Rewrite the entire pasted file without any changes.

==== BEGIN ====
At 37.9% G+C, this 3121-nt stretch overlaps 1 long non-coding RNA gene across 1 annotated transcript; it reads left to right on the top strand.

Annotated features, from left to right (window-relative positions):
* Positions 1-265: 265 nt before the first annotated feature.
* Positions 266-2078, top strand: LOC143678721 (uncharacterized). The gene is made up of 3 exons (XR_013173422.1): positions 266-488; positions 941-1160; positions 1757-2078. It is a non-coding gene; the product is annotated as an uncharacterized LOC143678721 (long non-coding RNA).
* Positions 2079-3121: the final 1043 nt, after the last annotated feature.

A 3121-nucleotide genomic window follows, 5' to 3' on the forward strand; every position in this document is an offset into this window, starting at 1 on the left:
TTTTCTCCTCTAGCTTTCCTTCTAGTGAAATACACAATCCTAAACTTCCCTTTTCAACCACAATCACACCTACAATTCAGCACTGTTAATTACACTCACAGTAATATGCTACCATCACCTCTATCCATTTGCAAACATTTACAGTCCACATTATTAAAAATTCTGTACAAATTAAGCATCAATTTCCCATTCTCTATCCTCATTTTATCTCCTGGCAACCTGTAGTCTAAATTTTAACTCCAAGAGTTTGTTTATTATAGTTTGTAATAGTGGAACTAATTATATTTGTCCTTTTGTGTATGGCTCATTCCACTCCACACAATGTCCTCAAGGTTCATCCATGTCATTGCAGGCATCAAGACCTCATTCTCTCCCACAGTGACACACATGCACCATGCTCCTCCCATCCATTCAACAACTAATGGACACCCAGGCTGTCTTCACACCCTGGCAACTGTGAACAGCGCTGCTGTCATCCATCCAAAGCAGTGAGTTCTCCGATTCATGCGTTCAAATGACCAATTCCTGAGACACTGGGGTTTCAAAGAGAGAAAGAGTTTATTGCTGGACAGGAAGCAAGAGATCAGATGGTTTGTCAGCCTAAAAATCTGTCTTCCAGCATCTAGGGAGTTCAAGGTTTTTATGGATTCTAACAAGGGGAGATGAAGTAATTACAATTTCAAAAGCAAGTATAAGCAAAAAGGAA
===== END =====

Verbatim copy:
At 37.9% G+C, this 3121-nt stretch overlaps 1 long non-coding RNA gene across 1 annotated transcript; it reads left to right on the top strand.

Annotated features, from left to right (window-relative positions):
* Positions 1-265: 265 nt before the first annotated feature.
* Positions 266-2078, top strand: LOC143678721 (uncharacterized). The gene is made up of 3 exons (XR_013173422.1): positions 266-488; positions 941-1160; positions 1757-2078. It is a non-coding gene; the product is annotated as an uncharacterized LOC143678721 (long non-coding RNA).
* Positions 2079-3121: the final 1043 nt, after the last annotated feature.

A 3121-nucleotide genomic window follows, 5' to 3' on the forward strand; every position in this document is an offset into this window, starting at 1 on the left:
TTTTCTCCTCTAGCTTTCCTTCTAGTGAAATACACAATCCTAAACTTCCCTTTTCAACCACAATCACACCTACAATTCAGCACTGTTAATTACACTCACAGTAATATGCTACCATCACCTCTATCCATTTGCAAACATTTACAGTCCACATTATTAAAAATTCTGTACAAATTAAGCATCAATTTCCCATTCTCTATCCTCATTTTATCTCCTGGCAACCTGTAGTCTAAATTTTAACTCCAAGAGTTTGTTTATTATAGTTTGTAATAGTGGAACTAATTATATTTGTCCTTTTGTGTATGGCTCATTCCACTCCACACAATGTCCTCAAGGTTCATCCATGTCATTGCAGGCATCAAGACCTCATTCTCTCCCACAGTGACACACATGCACCATGCTCCTCCCATCCATTCAACAACTAATGGACACCCAGGCTGTCTTCACACCCTGGCAACTGTGAACAGCGCTGCTGTCATCCATCCAAAGCAGTGAGTTCTCCGATTCATGCGTTCAAATGACCAATTCCTGAGACACTGGGGTTTCAAAGAGAGAAAGAGTTTATTGCTGGACAGGAAGCAAGAGATCAGATGGTTTGTCAGCCTAAAAATCTGTCTTCCAGCATCTAGGGAGTTCAAGGTTTTTATGGATTCTAACAAGGGGAGATGAAGTAATTACAATTTCAAAAGCAAGTATAAGCAAAAAGGAA